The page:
Aricept (donepezil) 23 mg was approved July 23, 2010 on the basis of a single clinical trial (Study 326) –despite the recommendation by both FDA medical reviewers and statistical reviewers NOT to approve the drug because it had failed to demonstrate efficacy but significantly increased risks to patient safety.
Patients in the trial had already been taking Aricept 10 mg for three months. They were randomized to Aricept at either 10 mg dose or 23 mg.
1. Aricept 23 mg failed to demonstrate a clinically meaningful benefit–one of the two primary efficacy criteria required by the FDA as a condition for approval of drugs for dementia.
The approval rests on a single primary efficacy criteria: a 2 point improved score on the SIB cognition measur on a scale of 0 to 100. Patients on Aricept 23 mg scored 2.4 compared to patients taking Aricept 10 mg who scored 0.4
However, FDA’s statistical reviewer casts doubt on the validity of the 2 point improved SIB score, noting that at the study end (24 weeks) "There was more missing SIB data in the 23 mg group than in the 10 mg group (24% vs. 13%)."
Aricept also failed to meet BOTH secondary efficacy criteria: Activities of Daily Living (ADL) and the Mini-Mental Status Examination (MMSE)
2. Patients given Aricept 23 mg were at much greater increased risk of serious adverse events compared to patients on Aricept 10 mg.
Withdrawal rate: 18% of patients on 10 mg compared to 30% on 23 mg withdrew from the trial.
Withdrawal due to adverse events: 8% of patients on 10 mg, compared to 19% on 23 mg.
Withdrawal due to Vomiting: 2.5% of patients on 10 mg compared to 9.2% on 23 mg.
Mean duration of vomiting in patients on 23 mg was 5.6 days compared to 1.3 days for patients taking Aricept 10 mg.
3. FDA clinical reviewers and statistical reviewers gave Aricept 23 mg negative reviews and recommended NOT to approve Aricept 23 mg. They stated that the drug’s serious adverse effects are not offset by any demonstrable, clinically meaningful benefit.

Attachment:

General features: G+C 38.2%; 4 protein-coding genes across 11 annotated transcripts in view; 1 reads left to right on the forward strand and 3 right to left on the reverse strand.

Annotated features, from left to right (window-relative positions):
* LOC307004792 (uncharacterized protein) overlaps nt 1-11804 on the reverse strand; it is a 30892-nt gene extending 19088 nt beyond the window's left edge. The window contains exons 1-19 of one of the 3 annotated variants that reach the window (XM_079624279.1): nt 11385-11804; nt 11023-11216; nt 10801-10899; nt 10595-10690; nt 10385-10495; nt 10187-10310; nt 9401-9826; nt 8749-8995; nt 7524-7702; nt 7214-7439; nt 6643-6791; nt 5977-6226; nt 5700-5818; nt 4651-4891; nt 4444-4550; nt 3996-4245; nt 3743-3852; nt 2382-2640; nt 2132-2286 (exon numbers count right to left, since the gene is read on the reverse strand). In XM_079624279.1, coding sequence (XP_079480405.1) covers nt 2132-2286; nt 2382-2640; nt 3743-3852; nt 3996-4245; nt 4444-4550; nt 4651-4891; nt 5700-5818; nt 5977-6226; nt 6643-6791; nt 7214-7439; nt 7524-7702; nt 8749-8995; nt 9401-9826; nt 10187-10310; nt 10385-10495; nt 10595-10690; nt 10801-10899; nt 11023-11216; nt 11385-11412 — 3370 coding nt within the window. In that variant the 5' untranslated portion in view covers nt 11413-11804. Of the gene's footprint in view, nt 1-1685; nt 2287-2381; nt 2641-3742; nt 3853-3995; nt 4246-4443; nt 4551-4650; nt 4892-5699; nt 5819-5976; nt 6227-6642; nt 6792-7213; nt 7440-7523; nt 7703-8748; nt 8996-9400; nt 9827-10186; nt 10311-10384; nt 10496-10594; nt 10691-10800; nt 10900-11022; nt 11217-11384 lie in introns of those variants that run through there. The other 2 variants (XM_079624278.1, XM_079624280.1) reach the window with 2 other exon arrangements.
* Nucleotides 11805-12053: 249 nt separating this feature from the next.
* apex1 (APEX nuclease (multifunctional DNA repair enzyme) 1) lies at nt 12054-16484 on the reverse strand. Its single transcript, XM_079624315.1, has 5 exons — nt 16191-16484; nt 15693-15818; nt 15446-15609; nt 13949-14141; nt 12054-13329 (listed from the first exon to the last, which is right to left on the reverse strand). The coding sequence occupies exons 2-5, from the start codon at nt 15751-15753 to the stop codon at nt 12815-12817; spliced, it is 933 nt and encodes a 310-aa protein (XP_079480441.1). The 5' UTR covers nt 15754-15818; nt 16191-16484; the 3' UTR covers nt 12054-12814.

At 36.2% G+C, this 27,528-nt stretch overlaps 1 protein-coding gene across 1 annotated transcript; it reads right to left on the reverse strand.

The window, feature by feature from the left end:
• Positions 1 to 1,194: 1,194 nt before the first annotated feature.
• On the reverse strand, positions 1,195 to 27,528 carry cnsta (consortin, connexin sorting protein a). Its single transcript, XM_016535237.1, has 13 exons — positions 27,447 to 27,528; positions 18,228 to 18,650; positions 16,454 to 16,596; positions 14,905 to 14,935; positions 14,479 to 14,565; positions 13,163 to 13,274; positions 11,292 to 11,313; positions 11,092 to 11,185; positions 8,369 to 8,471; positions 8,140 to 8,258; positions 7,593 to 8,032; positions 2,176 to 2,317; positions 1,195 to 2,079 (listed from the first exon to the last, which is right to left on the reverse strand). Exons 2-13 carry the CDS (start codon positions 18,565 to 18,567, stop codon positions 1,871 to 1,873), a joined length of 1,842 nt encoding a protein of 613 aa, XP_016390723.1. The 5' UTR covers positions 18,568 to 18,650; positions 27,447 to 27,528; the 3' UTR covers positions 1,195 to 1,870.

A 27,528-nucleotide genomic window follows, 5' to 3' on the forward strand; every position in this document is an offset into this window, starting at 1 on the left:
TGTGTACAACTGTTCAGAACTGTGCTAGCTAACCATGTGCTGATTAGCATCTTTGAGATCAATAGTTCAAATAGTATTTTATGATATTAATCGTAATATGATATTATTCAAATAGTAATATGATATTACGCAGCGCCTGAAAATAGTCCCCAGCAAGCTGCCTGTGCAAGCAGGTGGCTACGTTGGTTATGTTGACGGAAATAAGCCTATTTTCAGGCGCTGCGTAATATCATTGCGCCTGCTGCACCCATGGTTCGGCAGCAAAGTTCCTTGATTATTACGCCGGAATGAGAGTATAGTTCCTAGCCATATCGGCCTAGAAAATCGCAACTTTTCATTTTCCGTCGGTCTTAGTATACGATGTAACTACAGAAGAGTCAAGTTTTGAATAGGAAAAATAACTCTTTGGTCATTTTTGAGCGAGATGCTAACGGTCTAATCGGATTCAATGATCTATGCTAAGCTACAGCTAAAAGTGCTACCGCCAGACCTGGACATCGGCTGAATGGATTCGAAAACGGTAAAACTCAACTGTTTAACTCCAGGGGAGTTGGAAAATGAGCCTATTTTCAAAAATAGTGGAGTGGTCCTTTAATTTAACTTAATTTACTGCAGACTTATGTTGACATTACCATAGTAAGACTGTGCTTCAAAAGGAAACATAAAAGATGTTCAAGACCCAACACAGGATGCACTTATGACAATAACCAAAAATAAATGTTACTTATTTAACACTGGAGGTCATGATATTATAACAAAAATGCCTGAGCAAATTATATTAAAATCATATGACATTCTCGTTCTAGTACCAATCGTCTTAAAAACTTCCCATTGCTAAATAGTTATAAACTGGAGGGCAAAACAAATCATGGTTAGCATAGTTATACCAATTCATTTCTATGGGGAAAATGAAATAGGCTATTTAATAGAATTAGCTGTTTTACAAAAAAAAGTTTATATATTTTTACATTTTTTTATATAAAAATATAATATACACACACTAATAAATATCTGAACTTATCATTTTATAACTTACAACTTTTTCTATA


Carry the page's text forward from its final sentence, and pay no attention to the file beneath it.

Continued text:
The trial failed to meet the two primary efficacy criteria and failed both of the two secondary criteria:
"No statistically significant treatment difference was seen between the treatment groups on the two secondary efficacy measures, Activities of Daily Living (ADL) and Mini-Mental Status Exam (MMSE)."
Serious risk factors: Aricept has a very long 1/2 life–about 70 hours (3 days)–which, the Public Citizen petition explains, it takes two weeks to clear the drug from the body. This greatly increases risks when adverse effects occur, because stopping the drug does not stop the adverse reaction.
Patients in the dose escalation study, had their Aricept doses increased from 10 mg –> 14 mg –> 23 mg. Adverse events escalated with dose increases:
at 10 mg, 30% became nauseous at 23 mg 71% suffered from nausea. And at 10 mg, 26% vomited, whereas at 23 mg 65% vomited.
Additional serious risk factors: Pfizer submitted no animal studies with this new drug application for the high dose of Aricept.
But the FDA reviewer pointed to a published study that demonstrated that Aricept can "potentiate neurodegeneration induced by memantine in rat brain."
This could be a very serious risk factor, since many patients with dementia are prescribed both Aricept and Namenda (memantine)–because neither dryg has demonstrated adequate clinical or cognitive improvements. Indeed, in Pfizer’s Aricept 23 mg study 30%-36% of patients were taking Namenda while testing Aricept 23 mg.
Australia’s Adverse Drug Reaction Advisory Committee, found that all three acetycholinesterase inhibitors–Aricept, Razadyne (galantamine), Exelon (rivastigmine) were ALL associated with delirium / confusion/ agitation, syncope, bradicaria, arrhythmias, and hypertention.
Inexplicably, Dr. Russell Katz, Division Director of Neurology, overruled both FDA reviewers and approved Aricept 23 mg– even as he acknowledged:
"Not only was there no statistical significance between the treatments on the primary measure of overall functioning, but there was a clear lack of significance on another accepted measure, ACDL [activites of daily living]."
"There is a clear increase in incidence of adverse events on the 23 mg dose compared to 10 mg.; "These are not trivial events, these could lead to significant morbidities and even increased mortality."
Dr Katz’ irrational, faith-based rationale for approval of Aricept 23 mg is mind-boggling:
He posed the question: "Does the absence of a demonstration of any superiority of the 23 mg dose to the 10 mg dose on measures of overall functioning, coupled with the increased incidence of potentially significant adverse events, argue against the approval of this product?"
"The 23 mg dose is clearly superior to the 10 mg dose on the cognitive measure (SIB). In my view this strongly argues for a conclusion that the 23 mg dose is very likely to also have have an effect on overall functioning, despite this not having been demonstrated directly in this study."
It is mighty scary to know the rationale behind many of FDA’s approvals of toxic drugs are not supported by the evidence, but rather rely on nothing more than subjective opinion.
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